Musician and Actor Wilko Johnson’s Pancreatic Cancer Journey
The guitarist and "Game of Thrones" actor was found to have a less aggressive type, known as pancreatic neuroendocrine tumor or PNET.
Wilko Johnson is a guitarist and songwriter formerly of the rhythm and blues band Dr. Feelgood, and one of the founding influences of the British punk movement.
Recently, he may be better known for his acting role on "Game of Thrones," where he played King Joffrey’s mute executioner, Ser Ilyn Payne.
In January 2013, Johnson received a diagnosis of terminal pancreatic cancer. He was given a few months to live and declined all treatments.
Instead, Johnson went on the road to perform with the Wilko Johnson Band. He wrote some new songs and released a new album, "Going Back Home," a new collaboration with the Who’s Roger Daltrey. He even went on a "Farewell Tour."
But he was still alive in April 2014, and he told BBC Radio 2 that doctors were baffled over his surprisingly good health:
"The doctors have recently become curious as to why I’m not either dead or very, very ill."
Turns out, Johnson didn’t have the kind of pancreatic cancer most people think of when they hear the words "pancreatic cancer." After a reevaluation, it was determined that he has a less aggressive form of pancreatic cancer called a pancreatic neuroendocrine tumor, or PNET. This is the same kind of cancer that Steve Jobs was diagnosed with nine years prior to his death in 2011.
In an interview with Britain’s GQ, Johnson revealed to writer Tony Parsons that he "had an operation that removed his football-size tumor, as well as his entire pancreas, his spleen, part of his stomach, parts of both his small and large intestines, and involved the removal and reconstruction of blood vessels relating to the liver."
In the same interview, he told Parsons that having a diagnosis of terminal cancer gave him a sense of "euphoria":
"There was a shift of consciousness. I have never felt more alive. I have never known such ecstasies. I have never known such elation. I was living with idea that there was no future for me, that all I’ve got is the present time. Now. The future is yet to come and the past is irrevocable. I watched the snow fall in Kyoto and the sun was coming through the snow and turning it to gold and… I had this euphoria in the moment. And to live in the moment is something that’s very difficult to do. But I was forced to."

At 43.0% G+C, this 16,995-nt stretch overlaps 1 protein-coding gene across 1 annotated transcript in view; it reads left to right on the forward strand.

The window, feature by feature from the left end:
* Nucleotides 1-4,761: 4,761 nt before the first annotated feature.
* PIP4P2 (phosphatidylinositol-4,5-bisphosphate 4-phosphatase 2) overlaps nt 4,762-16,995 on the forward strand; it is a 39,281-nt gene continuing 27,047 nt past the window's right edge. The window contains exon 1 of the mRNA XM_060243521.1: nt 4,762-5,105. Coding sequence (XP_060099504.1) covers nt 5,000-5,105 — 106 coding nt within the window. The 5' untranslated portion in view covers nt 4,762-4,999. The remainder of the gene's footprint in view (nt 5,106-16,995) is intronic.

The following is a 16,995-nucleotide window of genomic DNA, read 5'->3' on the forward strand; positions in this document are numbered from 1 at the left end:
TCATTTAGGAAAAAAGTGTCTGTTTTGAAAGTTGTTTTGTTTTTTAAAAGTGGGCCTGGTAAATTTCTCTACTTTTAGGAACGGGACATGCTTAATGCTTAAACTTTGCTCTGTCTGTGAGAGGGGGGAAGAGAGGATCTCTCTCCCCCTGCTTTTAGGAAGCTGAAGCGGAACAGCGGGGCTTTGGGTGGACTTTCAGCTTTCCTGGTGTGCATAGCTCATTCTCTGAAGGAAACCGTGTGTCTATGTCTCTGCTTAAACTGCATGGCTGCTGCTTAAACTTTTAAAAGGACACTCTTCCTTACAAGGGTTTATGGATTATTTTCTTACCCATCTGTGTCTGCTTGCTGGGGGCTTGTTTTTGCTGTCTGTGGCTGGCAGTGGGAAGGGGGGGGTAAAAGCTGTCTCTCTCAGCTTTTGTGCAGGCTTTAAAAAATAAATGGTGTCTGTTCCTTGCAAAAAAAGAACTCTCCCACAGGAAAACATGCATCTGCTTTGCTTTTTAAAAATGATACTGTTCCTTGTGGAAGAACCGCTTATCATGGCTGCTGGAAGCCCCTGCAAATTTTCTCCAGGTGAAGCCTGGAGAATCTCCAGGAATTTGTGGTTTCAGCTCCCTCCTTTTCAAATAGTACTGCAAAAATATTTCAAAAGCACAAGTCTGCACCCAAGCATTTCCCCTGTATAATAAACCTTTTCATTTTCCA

Johnson is now in good health and has written a book titled, "Don’t You Leave Me Here."
A Few Quick Words About the Pancreas
The pancreas is a fish-shaped organ which lies behind the stomach. It is made up of two types of cells:
- Exocrine cells: These cells produce a pancreatic juice that includes enzymes which aid in the digestion of food in the small intestine, breaking up proteins, carbohydrates, and fats.
- Endocrine cells: These are clustered in small groups (called the Islets of Langerhans) scattered throughout the pancreas. These cells produce important hormones such as insulin, glucagon, and somatostatin.
Islet Cell (Neuroendocrine) Cancer of the Pancreas
According to the National Cancer Institute, an islet cell tumor is a mass of abnormal cells that forms in the endocrine (hormone-producing) tissues of the pancreas. Islet cell tumors may be benign (non-cancerous) or malignant (cancerous). Islet cell cancer is rare–only about 5 percent of pancreatic cancers start here.
When islet cells in the pancreas become cancerous, they may make too many hormones. Islet cell cancers that make too many hormones are called functioning tumors. Other islet cell cancers may not make extra hormones and are called nonfunctioning tumors. Seventy-five percent of islet cell tumors are functioning tumors. Functional islet cell tumors are often named after the hormone they produce: gastrinoma, insulinoma, or glucagonoma.
Surgery is the most common treatment of islet cell cancer. The doctor may take out the cancer and most or part of the pancreas. Sometimes the stomach is taken out (gastrectomy) because of ulcers. Lymph nodes in the area may also be removed and looked at under a microscope to see if they contain cancer.
If malignant cancer cells spread, they tend to go to the liver, and a portion of the liver may also be removed, if possible. Research has suggested that since the tumor is slow-growing, even when present in the liver, that liver transplantation is a reasonable option for islet cell cancer patients with spread to the liver.
If the cancer is widespread, various forms of chemotherapy may be used to try and shrink the tumors.
The prognosis for islet cell tumors is generally better than for pancreatic cancer in general. They tend to be slower growing tumors, and because the hormones they produce cause symptoms, they are often caught at an earlier stage. According to the NCI, five-year survival rate is about 42 percent, compared with only 7.7 percent for pancreatic cancer overall.
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